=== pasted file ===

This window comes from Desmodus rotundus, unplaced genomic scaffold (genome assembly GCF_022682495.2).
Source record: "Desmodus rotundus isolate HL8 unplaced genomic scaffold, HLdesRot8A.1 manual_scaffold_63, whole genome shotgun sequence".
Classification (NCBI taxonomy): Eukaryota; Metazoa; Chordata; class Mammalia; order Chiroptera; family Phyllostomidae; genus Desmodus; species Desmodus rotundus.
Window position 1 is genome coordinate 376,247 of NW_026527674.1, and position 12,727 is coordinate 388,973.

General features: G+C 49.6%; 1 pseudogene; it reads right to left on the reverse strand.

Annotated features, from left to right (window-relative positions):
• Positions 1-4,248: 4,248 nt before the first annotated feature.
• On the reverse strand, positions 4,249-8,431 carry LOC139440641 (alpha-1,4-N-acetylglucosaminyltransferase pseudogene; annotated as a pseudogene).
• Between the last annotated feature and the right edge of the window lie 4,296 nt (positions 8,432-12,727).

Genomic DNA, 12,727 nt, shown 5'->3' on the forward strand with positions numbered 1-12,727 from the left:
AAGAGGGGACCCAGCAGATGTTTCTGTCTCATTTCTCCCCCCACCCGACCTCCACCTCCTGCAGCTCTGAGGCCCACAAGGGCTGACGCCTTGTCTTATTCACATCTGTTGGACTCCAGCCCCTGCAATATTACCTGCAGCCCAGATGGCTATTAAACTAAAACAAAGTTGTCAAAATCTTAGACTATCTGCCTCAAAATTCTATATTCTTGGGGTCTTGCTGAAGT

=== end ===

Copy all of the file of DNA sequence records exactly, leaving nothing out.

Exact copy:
This window comes from Desmodus rotundus, unplaced genomic scaffold (genome assembly GCF_022682495.2).
Source record: "Desmodus rotundus isolate HL8 unplaced genomic scaffold, HLdesRot8A.1 manual_scaffold_63, whole genome shotgun sequence".
Classification (NCBI taxonomy): Eukaryota; Metazoa; Chordata; class Mammalia; order Chiroptera; family Phyllostomidae; genus Desmodus; species Desmodus rotundus.
Window position 1 is genome coordinate 376,247 of NW_026527674.1, and position 12,727 is coordinate 388,973.

General features: G+C 49.6%; 1 pseudogene; it reads right to left on the reverse strand.

Annotated features, from left to right (window-relative positions):
• Positions 1-4,248: 4,248 nt before the first annotated feature.
• On the reverse strand, positions 4,249-8,431 carry LOC139440641 (alpha-1,4-N-acetylglucosaminyltransferase pseudogene; annotated as a pseudogene).
• Between the last annotated feature and the right edge of the window lie 4,296 nt (positions 8,432-12,727).

Genomic DNA, 12,727 nt, shown 5'->3' on the forward strand with positions numbered 1-12,727 from the left:
AAGAGGGGACCCAGCAGATGTTTCTGTCTCATTTCTCCCCCCACCCGACCTCCACCTCCTGCAGCTCTGAGGCCCACAAGGGCTGACGCCTTGTCTTATTCACATCTGTTGGACTCCAGCCCCTGCAATATTACCTGCAGCCCAGATGGCTATTAAACTAAAACAAAGTTGTCAAAATCTTAGACTATCTGCCTCAAAATTCTATATTCTTGGGGTCTTGCTGAAGT